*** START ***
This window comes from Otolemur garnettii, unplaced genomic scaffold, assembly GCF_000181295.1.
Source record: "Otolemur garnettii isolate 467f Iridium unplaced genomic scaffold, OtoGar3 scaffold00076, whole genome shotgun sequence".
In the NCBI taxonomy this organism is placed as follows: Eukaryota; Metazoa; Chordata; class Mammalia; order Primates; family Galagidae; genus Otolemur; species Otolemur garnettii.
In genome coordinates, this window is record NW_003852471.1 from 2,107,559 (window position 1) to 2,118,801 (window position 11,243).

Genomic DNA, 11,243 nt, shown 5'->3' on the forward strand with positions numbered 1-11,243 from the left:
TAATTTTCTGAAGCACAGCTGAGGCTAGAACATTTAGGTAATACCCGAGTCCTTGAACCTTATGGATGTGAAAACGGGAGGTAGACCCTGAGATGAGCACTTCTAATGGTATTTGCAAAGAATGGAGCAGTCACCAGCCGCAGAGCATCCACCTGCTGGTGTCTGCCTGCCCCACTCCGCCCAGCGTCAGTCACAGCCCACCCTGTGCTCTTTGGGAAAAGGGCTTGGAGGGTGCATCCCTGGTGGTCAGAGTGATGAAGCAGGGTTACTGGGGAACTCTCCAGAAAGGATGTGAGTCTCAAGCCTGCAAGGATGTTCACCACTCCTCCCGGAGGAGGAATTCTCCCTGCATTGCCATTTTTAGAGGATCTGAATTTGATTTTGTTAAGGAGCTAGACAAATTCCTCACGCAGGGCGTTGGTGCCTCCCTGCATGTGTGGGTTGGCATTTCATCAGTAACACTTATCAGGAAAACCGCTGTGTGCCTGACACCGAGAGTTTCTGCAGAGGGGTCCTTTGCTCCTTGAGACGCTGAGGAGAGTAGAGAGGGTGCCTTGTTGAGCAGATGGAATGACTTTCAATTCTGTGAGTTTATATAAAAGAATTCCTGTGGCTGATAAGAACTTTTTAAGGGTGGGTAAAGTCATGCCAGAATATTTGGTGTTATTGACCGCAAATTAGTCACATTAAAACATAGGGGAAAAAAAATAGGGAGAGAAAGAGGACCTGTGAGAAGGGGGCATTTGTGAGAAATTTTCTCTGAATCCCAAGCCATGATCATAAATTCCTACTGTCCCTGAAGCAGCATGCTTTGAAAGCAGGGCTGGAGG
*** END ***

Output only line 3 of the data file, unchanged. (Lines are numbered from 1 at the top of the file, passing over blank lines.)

In the NCBI taxonomy this organism is placed as follows: Eukaryota; Metazoa; Chordata; class Mammalia; order Primates; family Galagidae; genus Otolemur; species Otolemur garnettii.